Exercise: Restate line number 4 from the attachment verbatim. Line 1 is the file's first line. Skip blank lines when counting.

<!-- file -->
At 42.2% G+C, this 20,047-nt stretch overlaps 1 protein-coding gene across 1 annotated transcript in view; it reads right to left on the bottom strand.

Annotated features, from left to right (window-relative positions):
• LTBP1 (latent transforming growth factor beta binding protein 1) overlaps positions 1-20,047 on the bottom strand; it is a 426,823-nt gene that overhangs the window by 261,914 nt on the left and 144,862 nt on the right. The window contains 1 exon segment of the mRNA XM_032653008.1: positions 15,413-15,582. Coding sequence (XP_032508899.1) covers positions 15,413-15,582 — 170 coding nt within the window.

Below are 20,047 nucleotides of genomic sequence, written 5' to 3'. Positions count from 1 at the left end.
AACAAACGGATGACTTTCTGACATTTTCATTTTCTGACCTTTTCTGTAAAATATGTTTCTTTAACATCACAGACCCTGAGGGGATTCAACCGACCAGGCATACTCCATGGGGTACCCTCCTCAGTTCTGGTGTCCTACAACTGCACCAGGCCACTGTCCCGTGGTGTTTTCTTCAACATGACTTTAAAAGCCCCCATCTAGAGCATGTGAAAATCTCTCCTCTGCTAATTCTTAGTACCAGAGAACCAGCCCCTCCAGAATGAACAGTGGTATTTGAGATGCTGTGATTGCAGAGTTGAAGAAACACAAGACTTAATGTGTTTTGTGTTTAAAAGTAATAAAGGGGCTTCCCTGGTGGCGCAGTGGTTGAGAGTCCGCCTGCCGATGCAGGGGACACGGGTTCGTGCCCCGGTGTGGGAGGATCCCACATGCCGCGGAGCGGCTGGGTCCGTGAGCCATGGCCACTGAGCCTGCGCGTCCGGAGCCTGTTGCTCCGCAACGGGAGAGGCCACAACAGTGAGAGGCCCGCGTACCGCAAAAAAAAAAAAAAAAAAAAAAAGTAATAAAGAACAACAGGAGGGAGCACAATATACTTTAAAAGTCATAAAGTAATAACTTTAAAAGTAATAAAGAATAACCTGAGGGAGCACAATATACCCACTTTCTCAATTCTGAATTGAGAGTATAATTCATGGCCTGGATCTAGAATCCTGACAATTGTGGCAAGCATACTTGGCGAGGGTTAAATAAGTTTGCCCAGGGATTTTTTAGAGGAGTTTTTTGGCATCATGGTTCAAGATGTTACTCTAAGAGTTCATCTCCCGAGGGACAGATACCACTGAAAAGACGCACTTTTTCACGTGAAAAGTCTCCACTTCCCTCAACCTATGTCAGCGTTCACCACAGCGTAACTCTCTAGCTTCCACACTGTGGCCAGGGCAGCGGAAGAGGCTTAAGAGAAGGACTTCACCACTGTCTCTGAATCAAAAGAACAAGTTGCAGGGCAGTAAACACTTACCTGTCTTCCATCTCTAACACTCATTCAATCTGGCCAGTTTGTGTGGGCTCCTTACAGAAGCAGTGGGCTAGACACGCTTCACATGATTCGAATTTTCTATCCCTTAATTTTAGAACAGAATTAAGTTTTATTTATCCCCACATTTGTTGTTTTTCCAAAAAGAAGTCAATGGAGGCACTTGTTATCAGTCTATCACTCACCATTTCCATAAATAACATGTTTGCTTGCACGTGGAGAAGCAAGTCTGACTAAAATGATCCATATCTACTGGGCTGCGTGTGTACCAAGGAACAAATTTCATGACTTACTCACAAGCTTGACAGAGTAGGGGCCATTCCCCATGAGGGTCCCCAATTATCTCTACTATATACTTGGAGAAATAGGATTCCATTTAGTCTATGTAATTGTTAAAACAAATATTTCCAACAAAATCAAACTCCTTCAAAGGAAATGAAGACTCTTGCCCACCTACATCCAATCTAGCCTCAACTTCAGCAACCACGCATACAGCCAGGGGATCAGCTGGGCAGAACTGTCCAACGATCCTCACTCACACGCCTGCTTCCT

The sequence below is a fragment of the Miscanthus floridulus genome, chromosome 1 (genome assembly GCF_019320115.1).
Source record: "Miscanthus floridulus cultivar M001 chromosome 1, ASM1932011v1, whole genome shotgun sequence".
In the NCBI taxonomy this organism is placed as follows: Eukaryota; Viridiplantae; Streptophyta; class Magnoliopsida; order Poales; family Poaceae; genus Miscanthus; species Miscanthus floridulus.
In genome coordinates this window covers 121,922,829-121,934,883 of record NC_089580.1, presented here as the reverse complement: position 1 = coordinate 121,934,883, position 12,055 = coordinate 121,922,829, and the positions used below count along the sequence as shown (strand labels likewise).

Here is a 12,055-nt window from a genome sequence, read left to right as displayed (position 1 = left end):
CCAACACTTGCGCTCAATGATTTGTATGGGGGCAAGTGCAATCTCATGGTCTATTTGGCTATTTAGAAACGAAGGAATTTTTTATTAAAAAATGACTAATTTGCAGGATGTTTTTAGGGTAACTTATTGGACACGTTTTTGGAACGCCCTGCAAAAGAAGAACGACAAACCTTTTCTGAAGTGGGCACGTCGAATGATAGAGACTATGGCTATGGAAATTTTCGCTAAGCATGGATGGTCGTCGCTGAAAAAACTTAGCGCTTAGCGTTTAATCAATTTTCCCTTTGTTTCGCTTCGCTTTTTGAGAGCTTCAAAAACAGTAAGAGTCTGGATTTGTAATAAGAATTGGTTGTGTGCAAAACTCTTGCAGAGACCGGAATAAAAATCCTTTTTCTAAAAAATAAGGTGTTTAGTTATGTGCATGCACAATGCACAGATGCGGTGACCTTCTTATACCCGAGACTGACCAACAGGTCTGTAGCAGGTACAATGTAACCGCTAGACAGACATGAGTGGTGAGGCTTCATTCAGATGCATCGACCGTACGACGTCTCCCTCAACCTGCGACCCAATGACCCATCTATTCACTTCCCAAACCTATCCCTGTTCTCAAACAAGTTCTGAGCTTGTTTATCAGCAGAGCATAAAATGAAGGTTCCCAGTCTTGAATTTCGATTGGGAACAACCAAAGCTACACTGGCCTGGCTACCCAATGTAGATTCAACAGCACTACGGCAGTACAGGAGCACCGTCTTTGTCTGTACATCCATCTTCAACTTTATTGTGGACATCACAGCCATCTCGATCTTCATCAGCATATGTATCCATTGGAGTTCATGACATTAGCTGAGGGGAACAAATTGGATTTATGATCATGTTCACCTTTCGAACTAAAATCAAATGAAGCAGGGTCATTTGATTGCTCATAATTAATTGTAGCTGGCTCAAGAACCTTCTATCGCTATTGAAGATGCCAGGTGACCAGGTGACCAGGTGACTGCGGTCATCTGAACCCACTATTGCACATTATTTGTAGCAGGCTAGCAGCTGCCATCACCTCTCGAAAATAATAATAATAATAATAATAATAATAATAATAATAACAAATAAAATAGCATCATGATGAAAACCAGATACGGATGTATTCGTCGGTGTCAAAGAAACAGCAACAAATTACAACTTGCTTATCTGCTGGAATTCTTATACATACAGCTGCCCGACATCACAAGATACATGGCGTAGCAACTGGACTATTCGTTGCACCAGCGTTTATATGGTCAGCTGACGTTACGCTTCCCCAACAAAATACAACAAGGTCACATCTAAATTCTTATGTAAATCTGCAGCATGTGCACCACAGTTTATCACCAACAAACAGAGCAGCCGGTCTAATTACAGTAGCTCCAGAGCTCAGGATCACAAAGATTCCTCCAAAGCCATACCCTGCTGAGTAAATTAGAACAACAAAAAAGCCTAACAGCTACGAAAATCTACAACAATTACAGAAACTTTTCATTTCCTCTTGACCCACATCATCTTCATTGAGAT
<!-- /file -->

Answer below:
Below are 20,047 nucleotides of genomic sequence, written 5' to 3'. Positions count from 1 at the left end.